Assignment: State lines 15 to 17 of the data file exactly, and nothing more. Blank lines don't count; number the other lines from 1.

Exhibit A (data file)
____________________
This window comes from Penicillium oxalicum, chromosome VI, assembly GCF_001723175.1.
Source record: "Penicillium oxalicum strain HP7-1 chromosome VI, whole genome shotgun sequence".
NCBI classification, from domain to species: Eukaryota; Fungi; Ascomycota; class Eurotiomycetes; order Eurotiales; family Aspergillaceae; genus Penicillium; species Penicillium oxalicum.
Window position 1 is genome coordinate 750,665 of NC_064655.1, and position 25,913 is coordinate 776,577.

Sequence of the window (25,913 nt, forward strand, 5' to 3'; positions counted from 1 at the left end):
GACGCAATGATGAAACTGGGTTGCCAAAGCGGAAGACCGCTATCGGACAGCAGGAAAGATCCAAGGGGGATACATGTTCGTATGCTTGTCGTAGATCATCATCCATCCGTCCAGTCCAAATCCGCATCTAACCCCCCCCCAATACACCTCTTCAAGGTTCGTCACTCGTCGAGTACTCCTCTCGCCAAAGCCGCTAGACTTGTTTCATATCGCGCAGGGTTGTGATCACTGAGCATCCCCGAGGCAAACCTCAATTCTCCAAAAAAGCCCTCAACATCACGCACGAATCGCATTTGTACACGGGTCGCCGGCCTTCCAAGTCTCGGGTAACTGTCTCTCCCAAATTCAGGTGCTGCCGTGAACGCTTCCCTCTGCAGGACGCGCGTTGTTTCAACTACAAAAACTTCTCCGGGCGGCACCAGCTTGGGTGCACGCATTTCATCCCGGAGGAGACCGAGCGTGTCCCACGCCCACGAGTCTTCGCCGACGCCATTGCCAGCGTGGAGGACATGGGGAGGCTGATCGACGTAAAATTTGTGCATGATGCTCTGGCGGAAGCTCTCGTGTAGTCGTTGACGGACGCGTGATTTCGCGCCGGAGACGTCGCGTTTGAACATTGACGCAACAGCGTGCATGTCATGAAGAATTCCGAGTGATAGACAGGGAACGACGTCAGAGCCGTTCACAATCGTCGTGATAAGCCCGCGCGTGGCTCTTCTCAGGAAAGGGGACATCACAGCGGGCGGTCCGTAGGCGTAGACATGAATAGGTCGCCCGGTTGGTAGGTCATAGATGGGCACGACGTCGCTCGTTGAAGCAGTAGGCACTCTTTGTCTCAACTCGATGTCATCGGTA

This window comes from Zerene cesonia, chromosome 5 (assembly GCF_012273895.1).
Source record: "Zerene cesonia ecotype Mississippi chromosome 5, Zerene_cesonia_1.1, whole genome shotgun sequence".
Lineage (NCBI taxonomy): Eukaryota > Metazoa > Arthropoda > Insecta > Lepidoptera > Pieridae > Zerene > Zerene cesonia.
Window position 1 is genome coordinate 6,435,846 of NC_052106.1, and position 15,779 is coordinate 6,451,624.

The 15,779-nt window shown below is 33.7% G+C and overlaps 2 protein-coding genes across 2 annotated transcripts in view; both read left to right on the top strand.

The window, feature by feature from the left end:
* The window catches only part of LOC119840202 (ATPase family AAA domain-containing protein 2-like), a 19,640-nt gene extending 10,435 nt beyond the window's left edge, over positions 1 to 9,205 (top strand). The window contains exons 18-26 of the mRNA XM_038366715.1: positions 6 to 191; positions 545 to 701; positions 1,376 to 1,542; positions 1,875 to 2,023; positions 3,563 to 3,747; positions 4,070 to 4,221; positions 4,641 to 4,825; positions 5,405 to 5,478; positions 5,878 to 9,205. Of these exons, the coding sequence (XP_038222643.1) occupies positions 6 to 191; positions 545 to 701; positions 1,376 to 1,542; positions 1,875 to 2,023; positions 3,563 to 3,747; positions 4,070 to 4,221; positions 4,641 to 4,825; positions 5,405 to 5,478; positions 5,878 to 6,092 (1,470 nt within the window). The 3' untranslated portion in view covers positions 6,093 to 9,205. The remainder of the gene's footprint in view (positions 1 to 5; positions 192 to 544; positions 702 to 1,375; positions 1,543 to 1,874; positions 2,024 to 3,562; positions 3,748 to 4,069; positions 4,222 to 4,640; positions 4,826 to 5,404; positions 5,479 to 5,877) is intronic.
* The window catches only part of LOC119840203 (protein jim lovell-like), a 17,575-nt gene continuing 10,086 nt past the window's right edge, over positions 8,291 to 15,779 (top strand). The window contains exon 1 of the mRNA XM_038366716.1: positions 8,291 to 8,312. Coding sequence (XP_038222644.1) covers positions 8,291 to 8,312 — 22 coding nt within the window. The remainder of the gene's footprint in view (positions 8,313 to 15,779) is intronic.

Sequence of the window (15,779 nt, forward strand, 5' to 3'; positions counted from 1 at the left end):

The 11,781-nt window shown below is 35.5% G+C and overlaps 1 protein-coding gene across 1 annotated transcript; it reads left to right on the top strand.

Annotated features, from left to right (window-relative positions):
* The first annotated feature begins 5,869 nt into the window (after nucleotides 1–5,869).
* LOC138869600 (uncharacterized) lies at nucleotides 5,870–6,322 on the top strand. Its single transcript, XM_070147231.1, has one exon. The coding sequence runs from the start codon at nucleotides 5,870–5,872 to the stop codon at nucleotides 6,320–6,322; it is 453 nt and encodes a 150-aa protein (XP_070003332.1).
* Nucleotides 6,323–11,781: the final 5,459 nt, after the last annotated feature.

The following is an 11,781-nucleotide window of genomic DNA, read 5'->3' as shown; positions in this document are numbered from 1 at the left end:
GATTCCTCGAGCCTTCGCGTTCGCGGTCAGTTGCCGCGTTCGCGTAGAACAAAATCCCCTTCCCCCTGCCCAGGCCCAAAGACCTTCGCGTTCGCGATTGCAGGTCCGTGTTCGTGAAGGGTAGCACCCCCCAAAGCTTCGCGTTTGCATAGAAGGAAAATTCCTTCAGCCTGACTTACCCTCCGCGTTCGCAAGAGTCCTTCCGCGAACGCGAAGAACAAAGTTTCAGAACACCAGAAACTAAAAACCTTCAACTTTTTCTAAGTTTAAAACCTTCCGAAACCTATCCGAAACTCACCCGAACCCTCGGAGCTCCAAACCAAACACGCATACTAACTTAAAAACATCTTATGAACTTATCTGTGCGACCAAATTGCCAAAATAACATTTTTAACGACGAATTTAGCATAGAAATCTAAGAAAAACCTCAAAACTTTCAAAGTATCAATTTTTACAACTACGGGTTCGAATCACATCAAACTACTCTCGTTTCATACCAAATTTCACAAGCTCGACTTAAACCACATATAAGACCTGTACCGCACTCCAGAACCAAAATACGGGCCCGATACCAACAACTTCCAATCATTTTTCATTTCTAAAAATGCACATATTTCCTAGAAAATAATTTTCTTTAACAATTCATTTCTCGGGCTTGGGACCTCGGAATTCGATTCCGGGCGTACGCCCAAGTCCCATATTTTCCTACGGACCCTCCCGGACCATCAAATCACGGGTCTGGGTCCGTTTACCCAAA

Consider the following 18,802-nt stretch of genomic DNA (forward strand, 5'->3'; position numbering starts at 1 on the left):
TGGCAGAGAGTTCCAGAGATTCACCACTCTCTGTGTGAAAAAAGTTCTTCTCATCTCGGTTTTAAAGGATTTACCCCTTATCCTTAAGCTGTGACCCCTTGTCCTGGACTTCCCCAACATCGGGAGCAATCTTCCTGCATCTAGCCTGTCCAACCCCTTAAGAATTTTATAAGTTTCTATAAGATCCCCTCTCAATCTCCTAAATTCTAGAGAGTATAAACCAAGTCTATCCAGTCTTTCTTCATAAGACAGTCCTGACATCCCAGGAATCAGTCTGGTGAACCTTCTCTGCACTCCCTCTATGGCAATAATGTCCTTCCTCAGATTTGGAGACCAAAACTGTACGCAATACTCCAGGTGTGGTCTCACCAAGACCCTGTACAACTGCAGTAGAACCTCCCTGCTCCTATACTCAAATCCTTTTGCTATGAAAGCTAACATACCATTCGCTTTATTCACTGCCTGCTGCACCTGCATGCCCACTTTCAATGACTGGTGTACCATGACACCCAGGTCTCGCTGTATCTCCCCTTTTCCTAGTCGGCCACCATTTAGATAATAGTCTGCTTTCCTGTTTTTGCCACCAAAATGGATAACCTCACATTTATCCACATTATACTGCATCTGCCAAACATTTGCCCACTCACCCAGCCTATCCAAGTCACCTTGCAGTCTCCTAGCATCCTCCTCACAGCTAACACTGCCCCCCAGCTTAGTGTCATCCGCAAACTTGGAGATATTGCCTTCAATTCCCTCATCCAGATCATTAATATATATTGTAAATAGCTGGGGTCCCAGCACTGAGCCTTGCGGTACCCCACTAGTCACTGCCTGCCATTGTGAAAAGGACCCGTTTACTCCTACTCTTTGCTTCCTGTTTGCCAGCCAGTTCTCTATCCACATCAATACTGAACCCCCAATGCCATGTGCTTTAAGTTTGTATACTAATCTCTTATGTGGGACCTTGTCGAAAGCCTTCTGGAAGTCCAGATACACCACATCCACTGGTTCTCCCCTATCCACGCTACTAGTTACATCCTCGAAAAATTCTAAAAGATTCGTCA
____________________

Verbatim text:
Sequence of the window (15,779 nt, forward strand, 5' to 3'; positions counted from 1 at the left end):

The 11,781-nt window shown below is 35.5% G+C and overlaps 1 protein-coding gene across 1 annotated transcript; it reads left to right on the top strand.

Annotated features, from left to right (window-relative positions):